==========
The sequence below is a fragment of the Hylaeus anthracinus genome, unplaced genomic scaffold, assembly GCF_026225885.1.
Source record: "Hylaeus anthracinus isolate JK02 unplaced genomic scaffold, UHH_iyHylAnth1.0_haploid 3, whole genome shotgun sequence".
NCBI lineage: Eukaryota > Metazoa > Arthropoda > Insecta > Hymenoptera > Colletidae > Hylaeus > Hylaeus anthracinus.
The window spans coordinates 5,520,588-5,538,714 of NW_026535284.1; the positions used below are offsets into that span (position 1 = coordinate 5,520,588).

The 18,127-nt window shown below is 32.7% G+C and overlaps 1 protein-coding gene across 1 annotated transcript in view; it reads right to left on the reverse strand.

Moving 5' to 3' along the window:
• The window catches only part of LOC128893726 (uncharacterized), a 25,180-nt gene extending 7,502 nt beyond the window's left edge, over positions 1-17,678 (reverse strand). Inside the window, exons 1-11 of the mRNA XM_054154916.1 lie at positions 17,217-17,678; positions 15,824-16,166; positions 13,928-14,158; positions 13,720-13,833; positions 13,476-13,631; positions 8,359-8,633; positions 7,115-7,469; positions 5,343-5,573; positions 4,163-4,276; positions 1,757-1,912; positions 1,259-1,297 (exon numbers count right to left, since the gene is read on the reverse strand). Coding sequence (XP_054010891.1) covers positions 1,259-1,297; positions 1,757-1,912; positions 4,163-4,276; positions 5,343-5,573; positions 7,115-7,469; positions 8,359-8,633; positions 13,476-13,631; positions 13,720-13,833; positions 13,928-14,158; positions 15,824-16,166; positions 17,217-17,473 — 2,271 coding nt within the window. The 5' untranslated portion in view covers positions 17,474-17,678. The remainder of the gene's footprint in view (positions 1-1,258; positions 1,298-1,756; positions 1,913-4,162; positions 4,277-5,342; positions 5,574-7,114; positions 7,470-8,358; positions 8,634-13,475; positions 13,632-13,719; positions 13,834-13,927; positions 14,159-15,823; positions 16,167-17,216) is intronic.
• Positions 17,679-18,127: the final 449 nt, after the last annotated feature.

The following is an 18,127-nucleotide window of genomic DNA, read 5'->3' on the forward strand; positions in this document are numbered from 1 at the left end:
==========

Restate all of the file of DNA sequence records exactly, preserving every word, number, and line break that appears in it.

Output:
The sequence below is a fragment of the Hylaeus anthracinus genome, unplaced genomic scaffold, assembly GCF_026225885.1.
Source record: "Hylaeus anthracinus isolate JK02 unplaced genomic scaffold, UHH_iyHylAnth1.0_haploid 3, whole genome shotgun sequence".
NCBI lineage: Eukaryota > Metazoa > Arthropoda > Insecta > Hymenoptera > Colletidae > Hylaeus > Hylaeus anthracinus.
The window spans coordinates 5,520,588-5,538,714 of NW_026535284.1; the positions used below are offsets into that span (position 1 = coordinate 5,520,588).

The 18,127-nt window shown below is 32.7% G+C and overlaps 1 protein-coding gene across 1 annotated transcript in view; it reads right to left on the reverse strand.

Moving 5' to 3' along the window:
• The window catches only part of LOC128893726 (uncharacterized), a 25,180-nt gene extending 7,502 nt beyond the window's left edge, over positions 1-17,678 (reverse strand). Inside the window, exons 1-11 of the mRNA XM_054154916.1 lie at positions 17,217-17,678; positions 15,824-16,166; positions 13,928-14,158; positions 13,720-13,833; positions 13,476-13,631; positions 8,359-8,633; positions 7,115-7,469; positions 5,343-5,573; positions 4,163-4,276; positions 1,757-1,912; positions 1,259-1,297 (exon numbers count right to left, since the gene is read on the reverse strand). Coding sequence (XP_054010891.1) covers positions 1,259-1,297; positions 1,757-1,912; positions 4,163-4,276; positions 5,343-5,573; positions 7,115-7,469; positions 8,359-8,633; positions 13,476-13,631; positions 13,720-13,833; positions 13,928-14,158; positions 15,824-16,166; positions 17,217-17,473 — 2,271 coding nt within the window. The 5' untranslated portion in view covers positions 17,474-17,678. The remainder of the gene's footprint in view (positions 1-1,258; positions 1,298-1,756; positions 1,913-4,162; positions 4,277-5,342; positions 5,574-7,114; positions 7,470-8,358; positions 8,634-13,475; positions 13,632-13,719; positions 13,834-13,927; positions 14,159-15,823; positions 16,167-17,216) is intronic.
• Positions 17,679-18,127: the final 449 nt, after the last annotated feature.

The following is an 18,127-nucleotide window of genomic DNA, read 5'->3' on the forward strand; positions in this document are numbered from 1 at the left end: